Restless Wave…… Undiscovered Scotland

John Bellany was one of the most innovative 20th century British artists, a man whose work was described by the Guardian as “at once realist, expressionist and surrealist”. Born in 1942, he came from a fishing community in East Lothian before studying at the Edinburgh College of Art and, later, at the Royal College of Art in London. Helen Percy was born and brought up in Golspie in Sutherland and began her studies at the Edinburgh College of Art in 1961, a year after John Bellany. The two met in an art class at the beginning of Helen’s second year at the ECA, and within a very short time had fallen in love and decided to live the rest of their lives together. At that point it would be nice to be able to say “and they lived happily ever after”, but the reality was so much more complicated than that.

“The Restless Wave: My Two Lives with John Bellany” by Helen Bellany is the story of their turbulent life – or as the subtitle implies, “lives” – together. At once biography and autobiography, this is a searingly, sometimes shockingly, honest account of a relationship that encompassed both the sublime joy of true love and the utter despair of failure, rejection and the fear of imminent death.

The bare bones of John Bellany’s life could be gleaned from a few minutes spent on Wikipedia, so why embark on “The Restless Wave”? There are a number of reasons, but perhaps the best is to enjoy the flow and the sheer beauty of Helen Bellany’s writing. Helen – as the circumstances of her meeting with John show – trained as an artist, and if we have one regret about this book it is that very little is said about her own art. What is beyond doubt, however, is that she is a highly accomplished writer. She brings to life their student days in Edinburgh in a nicely evocative way, drawing the reader into a world that in some ways has changed beyond recognition since. They then moved together to London, with their first child on the way, hoping that something would turn up in the way of accommodation. Two more children followed as John began to find success as an artist, an artistic and creative ascent that was inversely reflected by the increasingly poor state of the relationship between Helen and John.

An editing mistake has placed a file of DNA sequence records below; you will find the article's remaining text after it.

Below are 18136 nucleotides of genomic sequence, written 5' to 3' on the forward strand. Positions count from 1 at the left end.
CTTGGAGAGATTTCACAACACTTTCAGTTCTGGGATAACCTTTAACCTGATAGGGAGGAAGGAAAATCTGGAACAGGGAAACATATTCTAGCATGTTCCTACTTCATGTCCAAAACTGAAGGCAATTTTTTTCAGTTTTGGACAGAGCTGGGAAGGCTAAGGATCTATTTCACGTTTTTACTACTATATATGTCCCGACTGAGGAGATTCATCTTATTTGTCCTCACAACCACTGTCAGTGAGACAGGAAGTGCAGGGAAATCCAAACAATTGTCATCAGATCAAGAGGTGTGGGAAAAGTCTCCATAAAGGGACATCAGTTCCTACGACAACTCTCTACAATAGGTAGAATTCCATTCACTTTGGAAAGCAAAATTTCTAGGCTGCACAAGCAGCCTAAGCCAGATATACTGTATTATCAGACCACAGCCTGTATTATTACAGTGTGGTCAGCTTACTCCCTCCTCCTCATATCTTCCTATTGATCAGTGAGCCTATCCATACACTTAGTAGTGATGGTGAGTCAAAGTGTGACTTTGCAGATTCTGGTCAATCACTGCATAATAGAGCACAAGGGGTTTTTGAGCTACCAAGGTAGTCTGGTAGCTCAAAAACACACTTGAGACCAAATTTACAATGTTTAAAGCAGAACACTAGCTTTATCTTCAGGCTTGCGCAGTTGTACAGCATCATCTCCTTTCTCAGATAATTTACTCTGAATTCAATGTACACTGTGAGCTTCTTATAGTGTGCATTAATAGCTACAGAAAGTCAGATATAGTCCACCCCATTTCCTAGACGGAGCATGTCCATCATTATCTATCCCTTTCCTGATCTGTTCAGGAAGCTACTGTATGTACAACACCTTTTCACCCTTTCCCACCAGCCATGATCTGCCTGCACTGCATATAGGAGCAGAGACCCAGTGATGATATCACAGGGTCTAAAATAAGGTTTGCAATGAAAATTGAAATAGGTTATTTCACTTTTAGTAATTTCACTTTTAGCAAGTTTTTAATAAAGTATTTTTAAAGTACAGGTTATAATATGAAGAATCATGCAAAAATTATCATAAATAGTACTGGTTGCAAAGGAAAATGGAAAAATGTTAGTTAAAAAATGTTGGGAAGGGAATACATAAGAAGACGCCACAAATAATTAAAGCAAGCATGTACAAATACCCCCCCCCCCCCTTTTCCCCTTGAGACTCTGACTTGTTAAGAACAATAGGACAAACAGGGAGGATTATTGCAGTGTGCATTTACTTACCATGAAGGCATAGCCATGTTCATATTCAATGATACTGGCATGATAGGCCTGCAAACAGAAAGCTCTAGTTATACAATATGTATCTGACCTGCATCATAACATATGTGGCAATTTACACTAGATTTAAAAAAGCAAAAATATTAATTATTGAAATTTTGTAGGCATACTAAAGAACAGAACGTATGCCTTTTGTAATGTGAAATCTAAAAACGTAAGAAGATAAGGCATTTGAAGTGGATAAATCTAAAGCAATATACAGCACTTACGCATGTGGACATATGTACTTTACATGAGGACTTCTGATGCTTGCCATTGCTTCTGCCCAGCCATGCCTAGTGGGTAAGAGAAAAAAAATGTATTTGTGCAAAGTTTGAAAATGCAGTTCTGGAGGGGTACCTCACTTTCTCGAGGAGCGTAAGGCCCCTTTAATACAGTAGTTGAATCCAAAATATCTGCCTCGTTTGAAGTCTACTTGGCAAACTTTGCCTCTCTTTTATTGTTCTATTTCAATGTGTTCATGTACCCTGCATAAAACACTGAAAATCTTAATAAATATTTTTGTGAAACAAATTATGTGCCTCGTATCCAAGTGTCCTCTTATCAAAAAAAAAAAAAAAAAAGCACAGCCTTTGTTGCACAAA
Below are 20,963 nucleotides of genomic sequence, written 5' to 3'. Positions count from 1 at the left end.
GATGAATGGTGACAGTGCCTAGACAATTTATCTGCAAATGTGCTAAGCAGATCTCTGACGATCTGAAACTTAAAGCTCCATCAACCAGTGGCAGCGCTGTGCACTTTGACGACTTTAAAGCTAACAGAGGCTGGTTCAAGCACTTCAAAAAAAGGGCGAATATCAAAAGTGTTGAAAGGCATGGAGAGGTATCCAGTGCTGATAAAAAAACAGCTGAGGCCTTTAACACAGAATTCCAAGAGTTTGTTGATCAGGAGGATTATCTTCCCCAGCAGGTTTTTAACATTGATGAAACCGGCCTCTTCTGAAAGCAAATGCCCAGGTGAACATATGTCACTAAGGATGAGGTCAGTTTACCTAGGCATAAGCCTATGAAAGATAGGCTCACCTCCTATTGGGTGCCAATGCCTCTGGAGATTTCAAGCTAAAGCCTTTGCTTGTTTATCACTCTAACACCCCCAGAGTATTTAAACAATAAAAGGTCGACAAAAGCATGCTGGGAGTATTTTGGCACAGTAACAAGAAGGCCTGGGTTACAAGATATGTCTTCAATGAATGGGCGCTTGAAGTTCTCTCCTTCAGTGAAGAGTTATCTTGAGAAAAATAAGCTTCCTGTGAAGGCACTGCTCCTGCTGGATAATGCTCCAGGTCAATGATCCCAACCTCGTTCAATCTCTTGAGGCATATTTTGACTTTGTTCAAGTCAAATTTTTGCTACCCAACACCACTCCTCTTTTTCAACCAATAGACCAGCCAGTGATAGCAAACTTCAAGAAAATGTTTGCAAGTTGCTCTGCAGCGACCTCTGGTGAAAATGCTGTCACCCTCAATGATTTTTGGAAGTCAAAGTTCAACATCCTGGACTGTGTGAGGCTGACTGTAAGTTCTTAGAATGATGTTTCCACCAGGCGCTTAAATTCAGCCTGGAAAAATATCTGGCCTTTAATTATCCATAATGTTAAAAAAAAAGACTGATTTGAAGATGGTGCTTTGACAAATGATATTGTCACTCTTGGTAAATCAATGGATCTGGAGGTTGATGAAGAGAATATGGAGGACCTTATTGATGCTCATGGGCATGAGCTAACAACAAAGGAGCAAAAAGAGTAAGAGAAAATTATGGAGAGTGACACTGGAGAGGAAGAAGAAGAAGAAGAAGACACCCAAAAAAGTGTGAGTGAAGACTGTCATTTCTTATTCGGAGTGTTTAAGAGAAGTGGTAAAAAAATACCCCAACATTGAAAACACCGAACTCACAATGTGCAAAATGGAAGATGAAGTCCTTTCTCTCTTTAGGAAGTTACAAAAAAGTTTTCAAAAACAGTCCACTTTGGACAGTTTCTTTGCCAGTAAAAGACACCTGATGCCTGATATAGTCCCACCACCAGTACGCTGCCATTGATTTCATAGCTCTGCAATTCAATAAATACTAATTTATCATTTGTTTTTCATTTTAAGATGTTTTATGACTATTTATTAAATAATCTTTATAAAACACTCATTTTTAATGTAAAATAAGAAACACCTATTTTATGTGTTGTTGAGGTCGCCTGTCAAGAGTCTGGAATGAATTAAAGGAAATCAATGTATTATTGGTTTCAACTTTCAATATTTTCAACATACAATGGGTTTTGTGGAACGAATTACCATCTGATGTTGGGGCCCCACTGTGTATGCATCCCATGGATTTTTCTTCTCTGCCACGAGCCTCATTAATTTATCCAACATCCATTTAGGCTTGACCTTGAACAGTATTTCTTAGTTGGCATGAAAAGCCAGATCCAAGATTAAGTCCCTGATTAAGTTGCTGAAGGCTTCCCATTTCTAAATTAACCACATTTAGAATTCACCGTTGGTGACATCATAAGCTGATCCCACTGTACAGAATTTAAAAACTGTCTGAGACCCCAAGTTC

Helen Bellany’s writing is in some ways at its most compelling when it is at its darkest. Her account of the years of depression that followed their divorce, and of her despair as their three children each showed every sign of heading off the rails in their own way is remarkable. Meanwhile John had married again, to Juliet, who had her own demons, and was busily drinking himself to death. He had pretty much completed this process, and Juliet had been institutionalised, when Helen and John’s daughter Anya helped bring them together once more. Helen’s second life with John Bellany began under the shadow of his impending death. A liver transplant in 1988 gave him another chance at life, and them another chance of a life together, which they used to the full until his death in 2013.

“The Restless Wave” is a remarkable book, and deserves to be widely read. It is also, at approaching 400 pages, the longest love letter we’ve ever read: but so easy and rewarding to read at the same time.

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